Move over pink slime—a new meat scandal is in the making. The world’s third-largest retailer, U.K.-based Tesco, has been on the rebound in recent years trying to recover consumer faith in its private-label brand. But the efforts hit a s(nag) this week when the Food Safety Authority of Ireland found horse DNA in 37 percent of three products in the company’s Everyday Value beef line, a transparency gaffe that has turned into a PR nightmare for Tesco and others.
The Daily Mail reported that three other retailers—Asda, Co-op and Sainsbury’s—withdrew their burger lines as precautionary measures over similar concerns, and Burger King revealed that it employs the same beef supplier. Ireland-based Silvercrest Foods, a division of ABP Food Group, is the culprit that sold the tainted meats, and has since been ditched by Tesco.
All a matter of trust
“[The discovery] is damaging because people don’t want to think they’re eating horse and it brings into question the whole trust issue,” Conlumino research director Matt Piner told Bloomberg.“Retail trust is harder to build than throw away.”
Bingo. It’s not so much that eating horse is such a profound ethical misstep (it is, but hey, cows are people too, man). I’m sure there’s a time and a place for eating horsemeat—although, outside of desperately fighting off starvation on the frigid steppe after your wagon breaks down, I’m not sure when that is exactly. No, the rub here is that consumers just can’t trust cheap meat anymore.
The issue with pink slime wasn’t that it was unsafe or unsanitary. It was just gross, and nobody knew about it. It was an issue of trust—and if you can’t be trusted, you can’t be in business anymore. To wit, it wasn’t just horsemeat in Tesco’s beef—the Irish agency found that 85 percent of the products contained pig DNA too. People eat pig. But, at least in theory, they don’t eat pig when they order beef.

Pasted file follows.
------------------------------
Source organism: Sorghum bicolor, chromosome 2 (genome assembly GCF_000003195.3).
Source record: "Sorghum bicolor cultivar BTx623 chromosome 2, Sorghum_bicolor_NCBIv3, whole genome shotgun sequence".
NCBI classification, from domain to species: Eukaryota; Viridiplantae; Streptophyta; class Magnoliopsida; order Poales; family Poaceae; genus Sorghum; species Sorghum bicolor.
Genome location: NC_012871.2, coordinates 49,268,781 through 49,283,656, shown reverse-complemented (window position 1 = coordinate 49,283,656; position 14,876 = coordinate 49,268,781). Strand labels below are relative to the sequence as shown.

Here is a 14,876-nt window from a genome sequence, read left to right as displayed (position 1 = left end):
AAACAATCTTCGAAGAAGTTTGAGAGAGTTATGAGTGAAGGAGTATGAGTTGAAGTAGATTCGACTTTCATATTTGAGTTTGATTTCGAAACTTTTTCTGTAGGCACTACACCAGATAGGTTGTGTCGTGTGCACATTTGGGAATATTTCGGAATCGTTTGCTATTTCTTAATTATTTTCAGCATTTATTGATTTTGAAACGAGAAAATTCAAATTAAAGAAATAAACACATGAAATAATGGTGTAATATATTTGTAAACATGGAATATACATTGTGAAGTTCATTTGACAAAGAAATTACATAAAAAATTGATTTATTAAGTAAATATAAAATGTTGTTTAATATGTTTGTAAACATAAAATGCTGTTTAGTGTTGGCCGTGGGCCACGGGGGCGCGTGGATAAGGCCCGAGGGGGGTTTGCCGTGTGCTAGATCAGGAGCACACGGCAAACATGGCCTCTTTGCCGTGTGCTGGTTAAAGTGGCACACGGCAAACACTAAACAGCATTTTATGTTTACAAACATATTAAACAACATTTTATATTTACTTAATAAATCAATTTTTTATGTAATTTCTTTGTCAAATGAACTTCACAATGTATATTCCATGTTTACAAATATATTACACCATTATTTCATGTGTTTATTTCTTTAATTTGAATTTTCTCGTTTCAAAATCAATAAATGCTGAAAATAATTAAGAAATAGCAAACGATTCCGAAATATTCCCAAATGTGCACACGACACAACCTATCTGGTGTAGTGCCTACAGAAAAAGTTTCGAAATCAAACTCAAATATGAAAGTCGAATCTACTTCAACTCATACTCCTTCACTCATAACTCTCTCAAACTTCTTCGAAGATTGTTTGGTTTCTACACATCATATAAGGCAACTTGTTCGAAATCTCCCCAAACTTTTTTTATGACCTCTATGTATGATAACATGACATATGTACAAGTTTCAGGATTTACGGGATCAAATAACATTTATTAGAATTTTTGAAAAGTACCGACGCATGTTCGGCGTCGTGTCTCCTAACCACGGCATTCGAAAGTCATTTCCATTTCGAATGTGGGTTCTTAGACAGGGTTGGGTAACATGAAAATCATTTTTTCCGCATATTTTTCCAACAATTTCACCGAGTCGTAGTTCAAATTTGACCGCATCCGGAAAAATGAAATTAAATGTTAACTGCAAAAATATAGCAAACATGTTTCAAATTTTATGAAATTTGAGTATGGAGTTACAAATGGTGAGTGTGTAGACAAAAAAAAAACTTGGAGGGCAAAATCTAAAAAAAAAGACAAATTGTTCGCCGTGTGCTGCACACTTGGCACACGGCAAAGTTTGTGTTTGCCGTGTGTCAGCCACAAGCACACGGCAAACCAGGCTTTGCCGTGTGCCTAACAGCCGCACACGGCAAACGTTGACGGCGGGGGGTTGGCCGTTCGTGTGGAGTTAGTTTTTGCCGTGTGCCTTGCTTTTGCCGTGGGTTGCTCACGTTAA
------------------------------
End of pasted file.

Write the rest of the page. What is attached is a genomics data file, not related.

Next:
To be honest, the most surprising thing about this story is that Tesco’s stock price dropped only 1.7 percent in the immediate wake of the scandal, considering how the pink slime kerfuffle effectively shuttered Beef Products, Inc. To that end, this may be the last we ever hear of Silvercrest.
In a statement, Tesco promised to “find out exactly what happened and, when we do, we’ll come back and tell you” and that they would “work harder than ever with all our suppliers to make sure this never happens again.”
Perhaps in the United States, now that the Food Safety Modernization Act has kicked into gear, qualified suppliers will be more visible (same with unqualified suppliers) and such transparency issues will become a thing of the past. Perhaps.
Until then, make transparency a priority. The priority. It’s no longer just a selling point—it’s the cost of doing business.